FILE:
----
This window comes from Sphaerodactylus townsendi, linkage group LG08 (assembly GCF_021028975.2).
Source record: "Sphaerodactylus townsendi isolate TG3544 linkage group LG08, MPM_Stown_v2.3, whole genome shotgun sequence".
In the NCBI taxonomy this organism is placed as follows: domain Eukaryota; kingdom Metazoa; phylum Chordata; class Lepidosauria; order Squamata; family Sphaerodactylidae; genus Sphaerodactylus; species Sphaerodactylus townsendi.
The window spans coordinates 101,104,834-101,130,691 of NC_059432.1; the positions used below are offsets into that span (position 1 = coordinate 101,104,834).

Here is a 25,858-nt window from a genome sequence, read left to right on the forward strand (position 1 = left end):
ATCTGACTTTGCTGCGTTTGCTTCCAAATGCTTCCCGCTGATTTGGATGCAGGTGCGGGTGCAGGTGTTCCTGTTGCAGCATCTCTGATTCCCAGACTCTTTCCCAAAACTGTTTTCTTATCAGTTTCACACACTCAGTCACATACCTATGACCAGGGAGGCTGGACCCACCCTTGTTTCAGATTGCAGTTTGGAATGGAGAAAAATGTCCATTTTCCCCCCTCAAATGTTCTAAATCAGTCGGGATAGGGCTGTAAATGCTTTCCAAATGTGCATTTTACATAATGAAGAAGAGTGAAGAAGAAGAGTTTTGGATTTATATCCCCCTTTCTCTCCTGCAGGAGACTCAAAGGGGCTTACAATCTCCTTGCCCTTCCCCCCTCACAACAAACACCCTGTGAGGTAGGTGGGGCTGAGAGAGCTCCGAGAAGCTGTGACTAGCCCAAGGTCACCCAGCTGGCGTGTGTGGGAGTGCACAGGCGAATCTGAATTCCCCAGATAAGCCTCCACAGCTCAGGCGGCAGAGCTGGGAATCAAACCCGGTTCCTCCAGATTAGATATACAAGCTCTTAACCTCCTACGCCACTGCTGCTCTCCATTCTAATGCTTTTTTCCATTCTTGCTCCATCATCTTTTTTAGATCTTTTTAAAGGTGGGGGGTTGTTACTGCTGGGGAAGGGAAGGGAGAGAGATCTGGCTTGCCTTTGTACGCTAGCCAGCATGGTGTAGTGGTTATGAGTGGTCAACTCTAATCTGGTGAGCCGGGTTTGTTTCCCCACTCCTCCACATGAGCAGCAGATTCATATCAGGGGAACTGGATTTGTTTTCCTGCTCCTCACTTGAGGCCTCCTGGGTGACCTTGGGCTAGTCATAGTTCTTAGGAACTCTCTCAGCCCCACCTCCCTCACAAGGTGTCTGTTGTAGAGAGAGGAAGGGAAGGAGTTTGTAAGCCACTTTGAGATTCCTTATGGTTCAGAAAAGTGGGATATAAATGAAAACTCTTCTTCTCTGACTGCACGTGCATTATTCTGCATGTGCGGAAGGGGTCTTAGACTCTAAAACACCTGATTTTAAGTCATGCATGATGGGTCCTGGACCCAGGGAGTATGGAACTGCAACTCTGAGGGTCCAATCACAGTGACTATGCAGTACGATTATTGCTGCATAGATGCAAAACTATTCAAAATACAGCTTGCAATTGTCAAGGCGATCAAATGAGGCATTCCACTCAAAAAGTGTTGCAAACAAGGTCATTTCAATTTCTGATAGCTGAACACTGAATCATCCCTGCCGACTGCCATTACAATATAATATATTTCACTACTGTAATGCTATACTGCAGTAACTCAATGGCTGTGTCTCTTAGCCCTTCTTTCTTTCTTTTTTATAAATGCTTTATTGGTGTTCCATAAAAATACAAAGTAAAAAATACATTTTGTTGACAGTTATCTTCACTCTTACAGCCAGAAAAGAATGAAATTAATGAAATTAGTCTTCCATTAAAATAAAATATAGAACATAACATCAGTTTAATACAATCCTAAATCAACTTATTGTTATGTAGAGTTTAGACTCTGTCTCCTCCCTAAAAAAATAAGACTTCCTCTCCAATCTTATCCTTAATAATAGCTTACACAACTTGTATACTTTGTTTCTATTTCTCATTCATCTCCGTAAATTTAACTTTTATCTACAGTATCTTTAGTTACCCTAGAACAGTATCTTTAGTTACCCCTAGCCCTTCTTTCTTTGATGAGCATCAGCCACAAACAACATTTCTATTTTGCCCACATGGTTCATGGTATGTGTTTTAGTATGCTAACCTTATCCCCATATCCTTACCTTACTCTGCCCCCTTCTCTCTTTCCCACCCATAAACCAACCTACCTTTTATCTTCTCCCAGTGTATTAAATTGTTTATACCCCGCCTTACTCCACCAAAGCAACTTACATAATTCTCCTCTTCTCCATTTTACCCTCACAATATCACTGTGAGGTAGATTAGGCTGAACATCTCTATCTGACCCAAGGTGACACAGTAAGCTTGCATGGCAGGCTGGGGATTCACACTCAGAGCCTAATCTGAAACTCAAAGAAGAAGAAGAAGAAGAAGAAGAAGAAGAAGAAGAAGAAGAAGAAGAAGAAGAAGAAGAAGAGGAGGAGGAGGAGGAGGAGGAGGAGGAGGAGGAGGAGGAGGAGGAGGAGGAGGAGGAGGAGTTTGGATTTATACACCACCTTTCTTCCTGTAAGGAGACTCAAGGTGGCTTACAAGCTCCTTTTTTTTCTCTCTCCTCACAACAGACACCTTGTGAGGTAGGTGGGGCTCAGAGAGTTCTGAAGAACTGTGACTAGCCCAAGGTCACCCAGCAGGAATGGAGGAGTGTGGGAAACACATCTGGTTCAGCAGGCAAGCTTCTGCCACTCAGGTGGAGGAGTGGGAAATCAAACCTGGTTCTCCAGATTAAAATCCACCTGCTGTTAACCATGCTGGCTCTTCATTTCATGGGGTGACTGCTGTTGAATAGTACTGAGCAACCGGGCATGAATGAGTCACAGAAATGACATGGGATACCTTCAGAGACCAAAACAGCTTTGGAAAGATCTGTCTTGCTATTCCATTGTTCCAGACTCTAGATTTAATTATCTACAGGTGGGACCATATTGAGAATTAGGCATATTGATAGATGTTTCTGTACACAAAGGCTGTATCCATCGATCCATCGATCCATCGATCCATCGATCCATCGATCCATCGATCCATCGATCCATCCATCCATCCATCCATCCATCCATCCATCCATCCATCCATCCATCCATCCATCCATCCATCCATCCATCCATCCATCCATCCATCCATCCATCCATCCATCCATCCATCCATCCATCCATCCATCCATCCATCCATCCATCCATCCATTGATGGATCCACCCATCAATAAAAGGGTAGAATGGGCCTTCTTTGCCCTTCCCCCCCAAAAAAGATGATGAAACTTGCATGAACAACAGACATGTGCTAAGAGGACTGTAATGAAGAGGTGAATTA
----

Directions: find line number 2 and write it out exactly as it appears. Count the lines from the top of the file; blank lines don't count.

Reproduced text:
Source record: "Sphaerodactylus townsendi isolate TG3544 linkage group LG08, MPM_Stown_v2.3, whole genome shotgun sequence".